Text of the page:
Growing up, every year for summer holiday my family would pile into the car and drive from my hometown of Riverview, NB to Ottawa. Sometimes we’d take a circuitous tour through parts of New England, while other times we would make more of a beeline across Canada.
While the main destination was always the home of my mother’s parents, we would invariably stop in Sherbrooke, QC along the way to drop in on my Dad’s folks.
I have a ton of memories about Ottawa – most likely because we spent the lion’s share of our summer days here. But despite our frequent stops in Sherbrooke, I honestly don’t remember much about the place.
Oh, I remember my grandparents. I remember the immediate neighbourhood where they lived, but I really don’t recall us spending any time touring around the city. Nothing about the downtown core or any nearby tourist attractions seem to stick in my mind. My memories are sketchy at best.
So back in August (I know, my blogging record has been terrible lately), when the opportunity presented itself to visit Sherbrooke WITH my dad (who was raised there), I jumped at the chance! Even better, my Uncle Pete (Dad’s twin brother) and Aunt Carol (from nearby Lennoxville) would also be there. It promised to be a family reunion AND a family history lesson all in one!
As we took a driving tour with Dad around Sherbrooke – to the house he grew up in, past the schools he attended and all his childhood haunts – I found myself asking more and more questions. I suddenly wanted to know about my grandparents, about their relationship with each other, about the family history. I was curious to know when their ancestors came to Canada – and all that family-tree stuff.
That was surprising to me because I’ve never really been into genealogy. In fact, dad has asked me on several occasions if I wanted to look after the family tree that he inherited years ago. I had never had any interest.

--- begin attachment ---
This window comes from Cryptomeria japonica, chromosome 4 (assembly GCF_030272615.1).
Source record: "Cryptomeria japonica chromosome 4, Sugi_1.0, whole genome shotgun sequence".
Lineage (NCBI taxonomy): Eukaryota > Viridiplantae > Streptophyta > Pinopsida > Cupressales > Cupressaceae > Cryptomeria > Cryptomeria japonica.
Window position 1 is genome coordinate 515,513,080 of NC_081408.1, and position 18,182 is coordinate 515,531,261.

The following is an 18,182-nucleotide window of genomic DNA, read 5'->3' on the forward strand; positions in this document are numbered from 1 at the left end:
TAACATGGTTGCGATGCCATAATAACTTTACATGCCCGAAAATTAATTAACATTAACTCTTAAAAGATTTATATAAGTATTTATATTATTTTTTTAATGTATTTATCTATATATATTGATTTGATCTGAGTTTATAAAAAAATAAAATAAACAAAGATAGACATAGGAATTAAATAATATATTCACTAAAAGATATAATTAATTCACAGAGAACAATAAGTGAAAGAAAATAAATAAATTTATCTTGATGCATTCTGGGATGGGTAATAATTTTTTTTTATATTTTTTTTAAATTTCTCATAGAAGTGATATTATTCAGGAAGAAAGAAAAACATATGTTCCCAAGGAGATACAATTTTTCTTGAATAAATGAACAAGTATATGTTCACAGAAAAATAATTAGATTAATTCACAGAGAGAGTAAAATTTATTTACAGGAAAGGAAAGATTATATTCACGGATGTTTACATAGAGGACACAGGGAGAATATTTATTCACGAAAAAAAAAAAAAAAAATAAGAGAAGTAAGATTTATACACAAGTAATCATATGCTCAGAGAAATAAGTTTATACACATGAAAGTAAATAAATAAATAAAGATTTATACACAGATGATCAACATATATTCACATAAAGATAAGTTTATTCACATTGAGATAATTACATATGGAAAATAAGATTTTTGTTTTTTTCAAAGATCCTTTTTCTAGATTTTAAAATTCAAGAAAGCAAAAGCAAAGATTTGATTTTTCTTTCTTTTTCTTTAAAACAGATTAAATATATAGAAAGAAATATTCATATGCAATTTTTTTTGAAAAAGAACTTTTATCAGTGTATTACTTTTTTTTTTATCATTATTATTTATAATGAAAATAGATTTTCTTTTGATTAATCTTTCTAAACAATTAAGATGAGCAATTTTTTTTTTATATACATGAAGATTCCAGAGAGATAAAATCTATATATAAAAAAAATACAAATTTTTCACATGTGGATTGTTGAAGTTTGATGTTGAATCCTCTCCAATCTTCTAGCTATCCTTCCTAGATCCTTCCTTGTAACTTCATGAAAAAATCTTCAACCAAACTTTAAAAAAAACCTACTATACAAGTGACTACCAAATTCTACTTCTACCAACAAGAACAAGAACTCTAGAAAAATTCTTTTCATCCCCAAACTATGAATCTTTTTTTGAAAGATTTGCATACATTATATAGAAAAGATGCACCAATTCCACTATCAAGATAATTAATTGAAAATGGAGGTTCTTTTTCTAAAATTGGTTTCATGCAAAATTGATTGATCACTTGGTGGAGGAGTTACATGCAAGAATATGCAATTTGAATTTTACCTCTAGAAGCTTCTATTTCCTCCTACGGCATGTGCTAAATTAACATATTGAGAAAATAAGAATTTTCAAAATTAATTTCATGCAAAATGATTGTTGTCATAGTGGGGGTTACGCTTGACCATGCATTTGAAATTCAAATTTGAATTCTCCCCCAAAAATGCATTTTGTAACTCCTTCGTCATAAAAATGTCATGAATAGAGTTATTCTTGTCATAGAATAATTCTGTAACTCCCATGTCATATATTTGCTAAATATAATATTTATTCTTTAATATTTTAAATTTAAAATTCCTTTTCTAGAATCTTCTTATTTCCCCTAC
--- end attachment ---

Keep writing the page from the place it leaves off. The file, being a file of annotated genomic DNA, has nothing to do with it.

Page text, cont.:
Still not sure I want to be the keeper – especially since I have no kids to inherit it – but I’d definitely like to take a look at it next time I visit Dad. In fact, that might be one of the only places left to get answers to some of the questions I was asking. Dad doesn’t seem to have a lot of knowledge beyond his immediate family. His knowledge about his parents’ parents is patchy at best.
Uncle Pete wasn’t much more help than Dad. Maybe I’ve left it a bit too late.
Thankfully, my Aunt Carol (Dad’s sister-in-law) seems to have made more of an effort to gather some of the Cross family history over the last few decades. She was a valuable resource and was quite helpful with her answers. She told me what she knew about my great grandparents, and about the relationship between my grandparents. Even so, she still didn’t know when the family came to Canada. Sadly, I think a lot of our family past is lost to history.
That’s too bad. It would be nice to have a chance to explore my roots a little more deeply. But so be it. At least on this trip I got to connect with Dad and find out more about his childhood and his story. Aunt Carol even provided me with some photographic artefacts – a few shots of Dad as a little boy and as a young man in University.
It’s a strange feeling to be able to expand your understanding of a person, especially when it’s someone that has been as present in your life as a parent. I’ve known my father all my life – and I like to think I know him well – and yet, here is this new information that I need to fit into my understanding of Dad. It’s an adjustment, but I suppose it makes him somehow more real. Is that the right word? I have a more complete understanding of how he became the person he is. That’s a good thing.
Maybe that’s what genealogy has to offer. Maybe I need to rethink the family-tree thing.
Thanks for the photos, Aunt Carol!